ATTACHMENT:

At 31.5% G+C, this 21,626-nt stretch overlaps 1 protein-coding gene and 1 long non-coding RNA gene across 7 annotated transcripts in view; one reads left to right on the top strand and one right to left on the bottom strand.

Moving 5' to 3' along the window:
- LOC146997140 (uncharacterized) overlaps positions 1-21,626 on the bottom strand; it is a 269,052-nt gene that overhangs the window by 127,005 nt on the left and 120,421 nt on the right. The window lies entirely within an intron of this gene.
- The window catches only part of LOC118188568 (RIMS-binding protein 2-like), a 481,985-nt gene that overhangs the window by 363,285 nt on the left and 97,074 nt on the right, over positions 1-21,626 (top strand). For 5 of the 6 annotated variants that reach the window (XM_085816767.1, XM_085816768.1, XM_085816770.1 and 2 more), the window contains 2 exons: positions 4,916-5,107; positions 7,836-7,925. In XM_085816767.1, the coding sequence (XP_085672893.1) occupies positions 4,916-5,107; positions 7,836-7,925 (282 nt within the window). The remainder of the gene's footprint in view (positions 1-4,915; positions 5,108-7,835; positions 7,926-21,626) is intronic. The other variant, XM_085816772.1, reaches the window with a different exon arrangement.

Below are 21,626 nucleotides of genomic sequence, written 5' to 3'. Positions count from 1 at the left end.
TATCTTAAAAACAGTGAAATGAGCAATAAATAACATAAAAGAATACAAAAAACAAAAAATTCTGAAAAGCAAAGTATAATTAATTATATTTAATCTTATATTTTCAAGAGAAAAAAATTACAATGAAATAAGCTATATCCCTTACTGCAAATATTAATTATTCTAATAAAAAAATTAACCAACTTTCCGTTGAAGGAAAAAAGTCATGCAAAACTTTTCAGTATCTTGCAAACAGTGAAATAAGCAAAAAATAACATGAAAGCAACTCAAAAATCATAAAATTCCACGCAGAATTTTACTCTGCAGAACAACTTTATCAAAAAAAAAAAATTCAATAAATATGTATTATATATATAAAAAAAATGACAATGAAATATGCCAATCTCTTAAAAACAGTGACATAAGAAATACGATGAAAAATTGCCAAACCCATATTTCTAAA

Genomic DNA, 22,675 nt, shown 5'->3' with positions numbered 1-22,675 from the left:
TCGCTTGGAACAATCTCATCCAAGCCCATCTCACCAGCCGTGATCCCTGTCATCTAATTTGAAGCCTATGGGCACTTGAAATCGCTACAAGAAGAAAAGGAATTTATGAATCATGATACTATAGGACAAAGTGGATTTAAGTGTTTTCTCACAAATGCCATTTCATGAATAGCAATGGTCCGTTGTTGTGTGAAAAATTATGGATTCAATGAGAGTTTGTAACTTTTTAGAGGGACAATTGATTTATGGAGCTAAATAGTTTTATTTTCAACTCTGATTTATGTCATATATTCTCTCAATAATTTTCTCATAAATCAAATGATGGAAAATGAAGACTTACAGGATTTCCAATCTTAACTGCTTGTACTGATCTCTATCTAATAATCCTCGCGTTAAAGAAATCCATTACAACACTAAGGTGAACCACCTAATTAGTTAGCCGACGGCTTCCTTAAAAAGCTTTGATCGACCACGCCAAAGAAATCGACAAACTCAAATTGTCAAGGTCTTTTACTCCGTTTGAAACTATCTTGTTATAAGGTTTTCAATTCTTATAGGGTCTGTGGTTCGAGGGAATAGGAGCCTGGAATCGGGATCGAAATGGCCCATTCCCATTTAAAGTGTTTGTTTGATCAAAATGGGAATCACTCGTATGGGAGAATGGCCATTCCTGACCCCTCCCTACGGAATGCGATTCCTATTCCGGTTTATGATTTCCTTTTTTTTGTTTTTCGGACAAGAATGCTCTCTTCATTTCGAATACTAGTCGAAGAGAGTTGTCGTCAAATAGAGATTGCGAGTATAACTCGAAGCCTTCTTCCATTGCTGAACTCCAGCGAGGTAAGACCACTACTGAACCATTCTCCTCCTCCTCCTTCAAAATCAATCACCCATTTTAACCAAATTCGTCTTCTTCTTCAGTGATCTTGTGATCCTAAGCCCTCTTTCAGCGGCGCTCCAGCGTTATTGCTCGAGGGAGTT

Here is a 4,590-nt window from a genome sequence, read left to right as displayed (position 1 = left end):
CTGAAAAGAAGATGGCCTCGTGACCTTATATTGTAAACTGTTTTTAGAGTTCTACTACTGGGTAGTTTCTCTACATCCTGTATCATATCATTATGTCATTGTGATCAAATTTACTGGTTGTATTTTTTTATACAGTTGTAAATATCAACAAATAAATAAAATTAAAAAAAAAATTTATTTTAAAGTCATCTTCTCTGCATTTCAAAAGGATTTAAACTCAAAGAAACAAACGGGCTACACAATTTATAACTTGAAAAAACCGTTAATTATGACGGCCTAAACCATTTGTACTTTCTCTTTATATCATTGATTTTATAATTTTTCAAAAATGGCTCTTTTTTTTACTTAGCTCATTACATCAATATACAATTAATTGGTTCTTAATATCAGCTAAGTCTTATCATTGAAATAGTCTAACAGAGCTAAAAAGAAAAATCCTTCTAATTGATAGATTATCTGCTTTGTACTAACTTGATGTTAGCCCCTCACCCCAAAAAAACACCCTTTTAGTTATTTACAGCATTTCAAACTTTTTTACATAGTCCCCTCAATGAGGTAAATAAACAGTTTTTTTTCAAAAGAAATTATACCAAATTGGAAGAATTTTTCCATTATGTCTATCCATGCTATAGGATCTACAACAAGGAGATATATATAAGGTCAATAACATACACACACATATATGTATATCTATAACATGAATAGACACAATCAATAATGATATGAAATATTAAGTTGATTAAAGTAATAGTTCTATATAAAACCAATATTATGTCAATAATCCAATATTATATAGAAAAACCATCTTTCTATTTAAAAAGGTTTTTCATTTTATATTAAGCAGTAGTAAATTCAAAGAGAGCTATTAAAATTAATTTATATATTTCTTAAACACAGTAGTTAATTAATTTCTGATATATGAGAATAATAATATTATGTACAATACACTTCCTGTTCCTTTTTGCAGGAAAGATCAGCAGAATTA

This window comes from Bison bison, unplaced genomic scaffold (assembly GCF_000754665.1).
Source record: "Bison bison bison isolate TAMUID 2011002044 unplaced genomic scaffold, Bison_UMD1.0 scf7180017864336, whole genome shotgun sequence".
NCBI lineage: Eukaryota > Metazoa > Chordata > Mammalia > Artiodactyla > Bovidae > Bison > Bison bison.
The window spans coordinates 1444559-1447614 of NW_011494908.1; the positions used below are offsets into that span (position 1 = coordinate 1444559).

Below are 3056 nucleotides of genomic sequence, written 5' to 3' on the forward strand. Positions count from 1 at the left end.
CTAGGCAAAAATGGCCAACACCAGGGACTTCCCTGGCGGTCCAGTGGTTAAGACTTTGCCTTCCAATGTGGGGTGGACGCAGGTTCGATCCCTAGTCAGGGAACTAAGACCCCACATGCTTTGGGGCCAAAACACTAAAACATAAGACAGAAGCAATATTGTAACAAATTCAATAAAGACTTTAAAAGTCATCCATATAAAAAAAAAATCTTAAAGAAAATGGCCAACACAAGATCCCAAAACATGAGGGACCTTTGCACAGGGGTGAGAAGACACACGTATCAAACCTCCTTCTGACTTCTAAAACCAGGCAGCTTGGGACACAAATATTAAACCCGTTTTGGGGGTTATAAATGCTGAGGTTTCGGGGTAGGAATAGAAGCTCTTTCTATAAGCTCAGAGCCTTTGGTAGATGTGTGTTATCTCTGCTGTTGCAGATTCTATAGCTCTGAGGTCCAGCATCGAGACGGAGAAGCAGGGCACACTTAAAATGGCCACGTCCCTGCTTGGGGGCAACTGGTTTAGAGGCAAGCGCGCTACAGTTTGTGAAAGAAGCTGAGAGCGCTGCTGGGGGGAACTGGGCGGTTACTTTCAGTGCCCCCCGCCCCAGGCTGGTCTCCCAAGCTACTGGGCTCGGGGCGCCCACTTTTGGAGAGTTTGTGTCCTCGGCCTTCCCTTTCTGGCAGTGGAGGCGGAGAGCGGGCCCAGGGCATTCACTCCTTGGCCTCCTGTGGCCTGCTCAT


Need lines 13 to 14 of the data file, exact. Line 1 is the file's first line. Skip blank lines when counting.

NCBI lineage: Eukaryota > Metazoa > Chordata > Mammalia > Artiodactyla > Bovidae > Bison > Bison bison.
The window spans coordinates 1444559-1447614 of NW_011494908.1; the positions used below are offsets into that span (position 1 = coordinate 1444559).